Flocks are moved along the traditional livestock routes in Jaén Province, one of the last places in Spain where transhumance is still practised. The video shows the tremendous environmental, social, cultural and economic achievements of these mobile shepherds.
Traditional ecological knowledge of Hungarian herders (Hungary, 17 min.)
Filmmakers: Zsolt Molnár & Dávid Pelé Sütö
Dialogue between ecological scientist and three herders, who explain their sources of knowledge, their pasture management, the links between traditional livestock breeds and nature conservation, their interactions with conservationists, the effect of economic change on their livelihoods, future perspectives, how herders’ lives could be improved, and cooperation between herders and scientists.
Home on the range in Kyrgyzstan (Kyrgyzstan, 3:42 min.)
Filmmaker: Mirian Abdulaev / International Land Coalition
Urmat and Aigul are traditional pastoralists in Kyrgyzstan. Their life depends on the health of their pasturelands and livestock, but they now have to deal with climate change. This is the story of how Urmat, Aigul and their community have been fighting against the clock to restore pastureland and counteract degradation in the face of extreme climate events.
A common right: Mongolia – nomadic custodians of the environment (Mongolia, 6 min.)
Filmmaker: Jason Taylor / International Land Coalition
The story of Hajekber Serikbol, leader of a pastoralist community in the western foothills of Mongolia, which calls itself the "friendship community", this film shows these mobile herders’ respect for the environment, living with nature and facing climate-related hazards. Communal management of pasture and water resources is portrayed as key to the sustainability of their pastoral system.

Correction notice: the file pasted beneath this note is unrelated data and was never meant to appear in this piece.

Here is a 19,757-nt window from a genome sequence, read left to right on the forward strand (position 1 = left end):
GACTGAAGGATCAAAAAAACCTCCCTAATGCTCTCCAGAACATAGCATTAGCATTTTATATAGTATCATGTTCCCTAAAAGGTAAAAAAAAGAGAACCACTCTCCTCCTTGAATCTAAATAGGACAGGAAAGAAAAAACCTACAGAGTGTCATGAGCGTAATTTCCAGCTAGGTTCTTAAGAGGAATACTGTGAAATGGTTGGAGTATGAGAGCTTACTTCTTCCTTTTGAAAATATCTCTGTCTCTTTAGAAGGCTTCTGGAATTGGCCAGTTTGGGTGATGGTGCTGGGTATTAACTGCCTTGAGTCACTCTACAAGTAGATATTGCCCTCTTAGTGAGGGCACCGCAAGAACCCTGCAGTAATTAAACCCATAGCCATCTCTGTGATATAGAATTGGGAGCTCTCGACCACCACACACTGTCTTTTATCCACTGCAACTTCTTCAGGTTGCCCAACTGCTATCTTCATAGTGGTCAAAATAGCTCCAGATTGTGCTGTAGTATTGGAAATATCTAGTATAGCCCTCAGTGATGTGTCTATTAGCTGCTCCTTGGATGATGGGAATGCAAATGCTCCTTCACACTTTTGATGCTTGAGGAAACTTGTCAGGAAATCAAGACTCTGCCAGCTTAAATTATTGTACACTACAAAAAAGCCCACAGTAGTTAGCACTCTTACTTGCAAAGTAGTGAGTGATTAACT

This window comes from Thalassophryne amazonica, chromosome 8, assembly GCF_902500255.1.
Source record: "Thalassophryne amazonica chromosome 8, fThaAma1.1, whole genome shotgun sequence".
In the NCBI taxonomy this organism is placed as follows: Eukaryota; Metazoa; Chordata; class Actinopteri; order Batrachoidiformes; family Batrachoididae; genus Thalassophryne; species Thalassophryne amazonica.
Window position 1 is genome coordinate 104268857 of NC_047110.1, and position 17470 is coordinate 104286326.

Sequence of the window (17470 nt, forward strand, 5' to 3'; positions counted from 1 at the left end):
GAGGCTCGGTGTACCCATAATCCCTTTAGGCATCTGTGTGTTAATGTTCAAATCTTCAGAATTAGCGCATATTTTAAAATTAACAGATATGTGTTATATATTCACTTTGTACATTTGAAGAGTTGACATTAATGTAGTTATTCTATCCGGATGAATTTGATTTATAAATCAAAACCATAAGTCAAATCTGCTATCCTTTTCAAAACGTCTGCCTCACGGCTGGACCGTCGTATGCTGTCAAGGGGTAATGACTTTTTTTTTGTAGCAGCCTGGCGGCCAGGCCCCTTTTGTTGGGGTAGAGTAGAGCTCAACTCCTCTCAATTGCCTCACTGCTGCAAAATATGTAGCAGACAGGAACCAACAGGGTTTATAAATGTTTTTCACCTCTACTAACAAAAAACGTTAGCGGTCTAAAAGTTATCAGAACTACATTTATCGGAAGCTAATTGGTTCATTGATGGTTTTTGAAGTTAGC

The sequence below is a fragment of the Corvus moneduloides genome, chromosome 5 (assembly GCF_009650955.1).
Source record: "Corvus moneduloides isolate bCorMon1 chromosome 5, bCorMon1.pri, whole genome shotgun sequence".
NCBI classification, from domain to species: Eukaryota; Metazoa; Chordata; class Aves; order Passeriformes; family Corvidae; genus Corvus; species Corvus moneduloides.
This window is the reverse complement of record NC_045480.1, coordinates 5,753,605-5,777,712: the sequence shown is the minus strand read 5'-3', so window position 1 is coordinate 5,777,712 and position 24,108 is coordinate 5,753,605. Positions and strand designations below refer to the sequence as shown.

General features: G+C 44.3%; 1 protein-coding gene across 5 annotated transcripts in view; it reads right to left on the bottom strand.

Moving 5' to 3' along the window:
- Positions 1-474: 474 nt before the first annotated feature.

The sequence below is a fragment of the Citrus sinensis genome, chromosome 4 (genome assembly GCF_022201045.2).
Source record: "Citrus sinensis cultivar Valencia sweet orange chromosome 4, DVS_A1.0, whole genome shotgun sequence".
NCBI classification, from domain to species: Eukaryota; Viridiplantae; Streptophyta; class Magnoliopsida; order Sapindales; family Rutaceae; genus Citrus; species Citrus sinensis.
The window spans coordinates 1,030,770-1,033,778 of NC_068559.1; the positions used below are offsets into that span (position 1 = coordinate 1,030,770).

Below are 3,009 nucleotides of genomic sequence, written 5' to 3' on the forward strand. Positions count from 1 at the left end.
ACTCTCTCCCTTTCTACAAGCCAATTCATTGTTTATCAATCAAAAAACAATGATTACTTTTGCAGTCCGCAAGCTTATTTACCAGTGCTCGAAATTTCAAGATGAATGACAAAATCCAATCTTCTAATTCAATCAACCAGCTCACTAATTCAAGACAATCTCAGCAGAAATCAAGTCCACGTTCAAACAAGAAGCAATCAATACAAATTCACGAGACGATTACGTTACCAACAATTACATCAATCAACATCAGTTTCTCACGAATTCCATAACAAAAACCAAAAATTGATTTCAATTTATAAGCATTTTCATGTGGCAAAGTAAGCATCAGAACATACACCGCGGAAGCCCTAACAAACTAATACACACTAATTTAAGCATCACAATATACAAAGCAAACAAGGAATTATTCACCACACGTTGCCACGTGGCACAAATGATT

The last of their kind: Turkey’s nomads (Turkey, 12:25 min.)
Filmmakers: Nevaen Sunguar & Gunnar Köhne / Deutsche Welle
Transhumant nomads in Turkey spend winter on the Mediterranean coastal plains and, in spring, move with their goats into the Taurus Mountains. However, the government, the military and landowners are constantly placing new obstacles in their path. The 63-year-old woman Pervin Savran leads the nomads' fight for their rights to continue their traditional herding system and lifestyle.
Shepherds of the Deccan (India, 14:23 min.)
Filmmaker: Nitya Ghotge / ANTHRA India
For hundreds of years, the Dhangar nomads have kept sheep on the Deccan Plateau in Maharashtra State, India. Their biggest problem was wolves, which they also worship, knowing full well that wolves will take a few animals each year, often the weakest. Now they face a new threat: climate change, bringing extreme weather events. The film traces the path of a few migratory families and the loss they felt when several animals died during unprecedented rains. The nomads ask government to take notice of their situation and create policies to protect their sheep and their livelihoods.
Pastoralism challenges in Tanzania (Tanzania, 10:22 min.)
Filmmaker: Elie Chansa / PINGO’s Forum
The Maasai herder, Lenina, represents the plight of an entire pastoralist community in northern Tanzania. The film depicts how Mkungunero Game Reserve has been encroaching on the pastoralists’ grazing areas and how this affects their lives.
21:30-22:00 - Panel discussion with CELEP members and partners
Part 2: Thursday 15 September 12:15–13:45 CEST
Feature film from South America
Arreo (Argentina, 1 hour 33 minutes)
Filmmaker: Tato Moreno
This 1.5-hour film follows the Paradas, a charismatic family of Argentinian gauchos who take their goats on transhumance between the lowlands and highlands, on their arduous journey through the High Andes. It captures their reflections on the threat that “progress” poses to their livelihood, on the parents’ uncertainty whether their children will keep up the generations-old family tradition, and on the beauty of their landscape. The Parada family’s own songs and music accompany the film.